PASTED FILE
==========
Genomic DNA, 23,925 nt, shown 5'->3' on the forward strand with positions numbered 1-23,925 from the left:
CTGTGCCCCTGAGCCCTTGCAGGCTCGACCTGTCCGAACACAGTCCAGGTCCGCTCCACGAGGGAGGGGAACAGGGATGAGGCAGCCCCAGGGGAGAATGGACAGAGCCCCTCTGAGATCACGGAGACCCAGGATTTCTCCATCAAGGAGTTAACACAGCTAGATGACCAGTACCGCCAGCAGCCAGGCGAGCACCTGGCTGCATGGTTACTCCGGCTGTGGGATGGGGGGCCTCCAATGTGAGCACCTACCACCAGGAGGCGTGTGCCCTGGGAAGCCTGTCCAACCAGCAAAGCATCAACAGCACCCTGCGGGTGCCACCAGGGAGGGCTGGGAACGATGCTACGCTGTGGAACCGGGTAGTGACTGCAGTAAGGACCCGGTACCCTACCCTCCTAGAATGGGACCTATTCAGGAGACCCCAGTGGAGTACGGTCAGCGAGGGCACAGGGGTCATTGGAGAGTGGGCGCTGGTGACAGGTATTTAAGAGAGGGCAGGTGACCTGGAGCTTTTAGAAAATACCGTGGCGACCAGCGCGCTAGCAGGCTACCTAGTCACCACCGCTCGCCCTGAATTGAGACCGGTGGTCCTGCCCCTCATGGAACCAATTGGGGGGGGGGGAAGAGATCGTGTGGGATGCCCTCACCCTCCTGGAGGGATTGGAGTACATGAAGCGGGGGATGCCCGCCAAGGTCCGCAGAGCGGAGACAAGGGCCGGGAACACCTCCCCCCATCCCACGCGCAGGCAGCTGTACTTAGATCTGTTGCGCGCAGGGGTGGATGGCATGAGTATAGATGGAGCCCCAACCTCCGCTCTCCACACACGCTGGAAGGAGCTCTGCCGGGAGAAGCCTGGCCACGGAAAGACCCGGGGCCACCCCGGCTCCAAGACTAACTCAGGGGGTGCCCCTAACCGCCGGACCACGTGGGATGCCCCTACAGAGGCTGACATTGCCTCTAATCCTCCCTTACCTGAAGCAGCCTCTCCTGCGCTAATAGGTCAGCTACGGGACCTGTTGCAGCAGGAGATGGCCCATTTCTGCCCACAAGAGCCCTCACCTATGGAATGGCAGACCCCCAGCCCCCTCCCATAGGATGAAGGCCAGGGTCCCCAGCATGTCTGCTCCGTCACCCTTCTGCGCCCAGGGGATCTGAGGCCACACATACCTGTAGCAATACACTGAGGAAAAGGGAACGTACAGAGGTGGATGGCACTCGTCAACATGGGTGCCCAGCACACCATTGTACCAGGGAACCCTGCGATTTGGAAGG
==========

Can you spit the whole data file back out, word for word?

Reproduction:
Genomic DNA, 23,925 nt, shown 5'->3' on the forward strand with positions numbered 1-23,925 from the left:
CTGTGCCCCTGAGCCCTTGCAGGCTCGACCTGTCCGAACACAGTCCAGGTCCGCTCCACGAGGGAGGGGAACAGGGATGAGGCAGCCCCAGGGGAGAATGGACAGAGCCCCTCTGAGATCACGGAGACCCAGGATTTCTCCATCAAGGAGTTAACACAGCTAGATGACCAGTACCGCCAGCAGCCAGGCGAGCACCTGGCTGCATGGTTACTCCGGCTGTGGGATGGGGGGCCTCCAATGTGAGCACCTACCACCAGGAGGCGTGTGCCCTGGGAAGCCTGTCCAACCAGCAAAGCATCAACAGCACCCTGCGGGTGCCACCAGGGAGGGCTGGGAACGATGCTACGCTGTGGAACCGGGTAGTGACTGCAGTAAGGACCCGGTACCCTACCCTCCTAGAATGGGACCTATTCAGGAGACCCCAGTGGAGTACGGTCAGCGAGGGCACAGGGGTCATTGGAGAGTGGGCGCTGGTGACAGGTATTTAAGAGAGGGCAGGTGACCTGGAGCTTTTAGAAAATACCGTGGCGACCAGCGCGCTAGCAGGCTACCTAGTCACCACCGCTCGCCCTGAATTGAGACCGGTGGTCCTGCCCCTCATGGAACCAATTGGGGGGGGGGGAAGAGATCGTGTGGGATGCCCTCACCCTCCTGGAGGGATTGGAGTACATGAAGCGGGGGATGCCCGCCAAGGTCCGCAGAGCGGAGACAAGGGCCGGGAACACCTCCCCCCATCCCACGCGCAGGCAGCTGTACTTAGATCTGTTGCGCGCAGGGGTGGATGGCATGAGTATAGATGGAGCCCCAACCTCCGCTCTCCACACACGCTGGAAGGAGCTCTGCCGGGAGAAGCCTGGCCACGGAAAGACCCGGGGCCACCCCGGCTCCAAGACTAACTCAGGGGGTGCCCCTAACCGCCGGACCACGTGGGATGCCCCTACAGAGGCTGACATTGCCTCTAATCCTCCCTTACCTGAAGCAGCCTCTCCTGCGCTAATAGGTCAGCTACGGGACCTGTTGCAGCAGGAGATGGCCCATTTCTGCCCACAAGAGCCCTCACCTATGGAATGGCAGACCCCCAGCCCCCTCCCATAGGATGAAGGCCAGGGTCCCCAGCATGTCTGCTCCGTCACCCTTCTGCGCCCAGGGGATCTGAGGCCACACATACCTGTAGCAATACACTGAGGAAAAGGGAACGTACAGAGGTGGATGGCACTCGTCAACATGGGTGCCCAGCACACCATTGTACCAGGGAACCCTGCGATTTGGAAGG